Debt avalanche. You pay the minimum on all debts except the one with the highest interest rate, to which you dedicate all extra money. Once that debt is paid off, you commit all resources to the debt with the next highest interest rate.
Debt snowball. With this method, you pay the minimum on all debts except the smallest one. You devote all available money to this debt until it is paid off, then you focus on the remaining debt that is the smallest. This method can give you momentum as you see your smallest debts disappear.
Debt snowflake. You look for ways to save money every day and make multiple payments each month to your debts. You can combine the debt snowflake method with either the avalanche or snowball method.
Part 3 of 4:Reducing Your Expenses
1Set a savings goal. Ideally, you should save 15-25% of your monthly paycheck. This means that if you bring home $2,000 a month, you should save between $300 and $500. That might not be a realistic goal right now, depending on your expenses.
If you can't save 15%, then work on ways to reduce your discretionary spending. Every little bit helps, and there are many ways to save every day.
2Reduce your spending on food. Stop eating out and instead cook at home. Buy a cheap cook book and have fun making new recipes. Remember to buy groceries in bulk for extra savings.
Clipping coupons will help reduce the amount you spend each week. Find coupons in your local newspaper or in the circular at the grocery store.
Use popular apps such as Checkout 51, Grocery IQ, and Coupons.com.Trustworthy SourceConsumer ReportsNonprofit organization dedicated to consumer advocacy and product testingGo to source
3Find cheap entertainment substitutes. Everyone needs to unwind a little bit. However, you can usually find a cheaper substitute for your favorite activity:
Instead of paying for a gym membership, exercise outdoors. Join a jogging or walking group, or do pushups or sit-ups in the park.
Get your library card and check out books and DVDs instead of paying for them.
Instead of joining friends for happy hour, host a potluck at your house. Ask all guests to bring a dish or a bottle of wine.
4Cut your electricity use. Install LED lightbulbs, which are four times as energy efficient as regular lightbulbs, and remember to unplug electrical devices when you aren't using them.
You might also weatherize and insulate your home for increased savings. Obtain a home energy audit and apply for any local government programs. An energy audit can reduce your energy expenses by 5-30%.Trustworthy SourceU.S. Department of EnergyOfficial site for the U.S. Department of Energy, which provides resources related to energy safety, conservation, and efficiencyGo to source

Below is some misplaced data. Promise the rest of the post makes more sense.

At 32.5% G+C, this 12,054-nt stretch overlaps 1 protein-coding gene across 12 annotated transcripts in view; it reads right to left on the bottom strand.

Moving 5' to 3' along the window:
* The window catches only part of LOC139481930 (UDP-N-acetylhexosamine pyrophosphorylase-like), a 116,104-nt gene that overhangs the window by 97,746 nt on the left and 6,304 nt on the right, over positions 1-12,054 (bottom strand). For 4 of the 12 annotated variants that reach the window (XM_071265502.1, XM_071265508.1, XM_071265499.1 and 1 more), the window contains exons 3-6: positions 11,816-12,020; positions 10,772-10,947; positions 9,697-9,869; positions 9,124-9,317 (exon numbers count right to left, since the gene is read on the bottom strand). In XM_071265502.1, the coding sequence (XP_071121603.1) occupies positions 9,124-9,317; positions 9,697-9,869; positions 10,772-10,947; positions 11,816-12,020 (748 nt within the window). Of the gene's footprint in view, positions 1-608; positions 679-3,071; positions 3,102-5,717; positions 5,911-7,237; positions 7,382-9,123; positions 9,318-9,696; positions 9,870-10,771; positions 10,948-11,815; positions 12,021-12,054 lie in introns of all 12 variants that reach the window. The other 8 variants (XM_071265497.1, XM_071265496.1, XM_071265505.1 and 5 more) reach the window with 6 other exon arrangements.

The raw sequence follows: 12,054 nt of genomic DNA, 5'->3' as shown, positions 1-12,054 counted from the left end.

5Reduce your fixed expenses. These can be the hardest to reduce because they often require that you make big lifestyle changes. However, consider whether you can make any of the following changes, especially if you are living beyond your means:
Move in with friends or family. If you can't afford your rent or home, then you might need to crash at someone's place, at least temporarily. This can save a lot of money.
Take public transportation. Sell your car and pocket the money. You'll also save on insurance and gas.
Get cheaper insurance. You can lower your auto or homeowners insurance by shopping around using an online aggregator. When you find a cheaper option, call up your current insurer and ask them to match it. If they won't, you can switch.
6Freeze your credit cards. Reduce the temptation to spend by freezing your cards in ice and carrying only cash on you. If you're afraid of carrying cash, get a secured credit card or reloadable debit card.
Part 4 of 4:Saving for the Future
1Build a cash cushion. If your car broke down or you lost your job, could you continue to pay the bills? Build a cash cushion by saving six months' worth of expenses. Start small, by putting aside whatever extra money you can spare.
Don't let debt repayment get in the way. Most financial experts recommend that you build up at least a small emergency fund at first—say, three months. Then you can tackle your credit card debt.
Ideally, you can do both at the same time—contribute some money to your emergency fund and some extra to paying debts down quickly.
2Contact Human Resources about retirement plans. You might be surprised that your employer offers a retirement plan. Call up HR and ask. Also check whether or not they will match any of your contributions.
For example, some employers might match up to 4% of your base salary. This means you contribute 4% and they contribute 4%. If you only contribute 3%, then they will match that.
3Research IRAs. If your employer doesn't offer a retirement plan, don't worry! You have plenty of options to choose from. The two most common are Individual Retirement Accounts (IRAs) and Roth IRAs. You can open an account with many online brokers. Choose which IRA works for you:
IRA. With a traditional IRA, your contributions are tax-free. This is a good choice if you anticipate being in a lower income tax bracket when you retire.
Roth IRA. The big advantage of a Roth IRA is that your withdrawals will be tax free. However, you pay taxes on your contributions. This is a good option if you anticipate being in a higher income tax bracket when you retire.